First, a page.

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GeoPoll Blog

Mobile Phones and Financial Inclusion in Three African Markets

Posted by Roxana Elliott on March 14, 2014

iStock_000022574901_ExtraSmallIn the US we have recently begun to see a new slew of mobile-based applications pop up, those that claim to help control spending, deposit checks virtually, even replace traditional bank accounts. The idea of getting rid of your brick-and-mortar bank may seem revolutionary here, but even more astonishing is that in countries such as Kenya and Ghana, citizens are already using their mobile phones for banking services, even without access to well-developed smartphone apps. 

It is estimated that up to 50% of the world’s adults are unbanked, unable to open traditional bank accounts due to a lack of access, or because banks do not see them as valuable customers. As a solution they have turned to mobile money, an industry which is quickly sweeping the developing world. By using basic text message technology these users are for the first time able to save money, withdraw cash from agents, and make transfers.

At GeoPoll we, like many others, are interested in learning more about this growing industry.  To gain understanding of who uses mobile money services and why, we conducted a pilot survey about mobile money and financial inclusion in three African markets: Nigeria, Ghana and Uganda. The survey ran simultaneously across all three markets on March 8th, 2014, and respondents shared their voice about mobile money awareness, perception and access to financial services. This survey, part of a larger study GeoPoll is conducting on financial inclusion, had some interesting results; here’s what respondents had to say:

Demographics and Awareness of Mobile Money

Across all markets, youth respondents made up the majority of our sample. The pilot sample was as follows:  Ghana n=102, Nigeria n=100, Uganda n=125. The chart below describes the age distribution of all survey respondents by country.

Mobile survey age

Mobile money awareness is very high in Ghana compared to Nigeria and relatively high compared to Uganda. Mobile Money awareness among Nigerian respondents is at 58% and 82% among respondents in Uganda.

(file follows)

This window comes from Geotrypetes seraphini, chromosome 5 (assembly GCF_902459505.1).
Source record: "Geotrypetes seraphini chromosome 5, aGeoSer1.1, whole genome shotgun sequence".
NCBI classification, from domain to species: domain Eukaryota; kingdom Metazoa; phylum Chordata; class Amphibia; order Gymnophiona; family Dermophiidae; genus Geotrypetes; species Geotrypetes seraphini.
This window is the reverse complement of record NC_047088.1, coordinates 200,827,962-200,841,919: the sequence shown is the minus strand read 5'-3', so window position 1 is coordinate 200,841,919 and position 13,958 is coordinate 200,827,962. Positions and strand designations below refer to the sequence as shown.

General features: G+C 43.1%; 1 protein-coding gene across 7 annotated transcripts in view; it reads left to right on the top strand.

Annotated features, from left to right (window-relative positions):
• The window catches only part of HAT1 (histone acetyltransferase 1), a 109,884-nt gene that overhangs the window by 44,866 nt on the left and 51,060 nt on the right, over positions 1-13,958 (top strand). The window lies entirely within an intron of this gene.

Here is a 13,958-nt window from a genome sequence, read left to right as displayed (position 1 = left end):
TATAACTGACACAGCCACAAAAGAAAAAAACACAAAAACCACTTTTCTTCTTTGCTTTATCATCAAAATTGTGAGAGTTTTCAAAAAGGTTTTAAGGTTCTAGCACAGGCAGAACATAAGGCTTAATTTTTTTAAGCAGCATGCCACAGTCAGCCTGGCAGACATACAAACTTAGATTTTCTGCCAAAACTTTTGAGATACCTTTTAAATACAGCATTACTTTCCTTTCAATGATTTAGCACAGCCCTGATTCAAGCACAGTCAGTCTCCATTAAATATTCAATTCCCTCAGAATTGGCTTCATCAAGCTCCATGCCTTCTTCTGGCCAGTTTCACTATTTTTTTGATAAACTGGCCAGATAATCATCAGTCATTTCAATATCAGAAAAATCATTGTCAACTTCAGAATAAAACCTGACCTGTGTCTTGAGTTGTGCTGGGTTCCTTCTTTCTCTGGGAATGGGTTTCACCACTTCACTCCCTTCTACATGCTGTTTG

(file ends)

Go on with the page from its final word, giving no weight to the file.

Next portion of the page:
mobile money awareness

 

Additionally, more respondents from Uganda (71%) reported being aware of some merchants who accept mobile payments in their area. Merchants’ awareness among our survey respondents in Ghana is at 61% and 37% in Nigeria.

Access to Mobile Money agents vs. Access to Financial Institutions

61% of Survey respondents in Uganda reported having to travel less than 1 kilometer in order to reach a Mobile Money agent, while only 38% reported traveling the same distance to access a financial institution. In Ghana and Nigeria, having access to a Mobile Money agent or a financial institution is similar within 1 kilometer of respondents’ location.

mobile money distance

According to survey results, Mobile Money use is higher in Uganda, with 47% of respondents use their mobile phone to send, receive, or save money. The chart below shows respondents who use Mobile Money (Yes) and those who don’t (No) by country:

mobile money use

It is interesting to see that 89% of Nigerian respondents perceive Mobile Money as a “very helpful” service, while its awareness and use are very low compared to other markets. 79% of respondents in Ghana and 88% in Uganda think that Mobile Money is very helpful. The same goes with satisfaction which is higher in Nigeria (84% of respondents who use Mobile Money are very satisfied), while it is at 76% in Ghana and 61% in Uganda. In addition to being satisfied with their Mobile Money provider, 89% of Nigerian respondents are very likely to recommend their Mobile Money provider to friends and family.

One surprising result was that in Ghana, 79% of respondents who use their mobile device to perform financial transactions also have or share a bank account at a financial institution, and similarly survey data shows that 63% of Mobile Money users are banked in Nigeria. In Uganda, where Mobile Money awareness and use is higher, only 36% of individuals surveyed indicated having a bank account.

Technology is a key factor to including more people in the financial ecosystem, especially in the developing world. Mobile phones are leapfrogging many hurdles to financial access by allowing subscribers to perform essential financial transactions using their cell phone at any time, and we are excited to learn more as mobile money evolves and becomes more prevalent. 

Topics: Africa, mobile survey, mobile money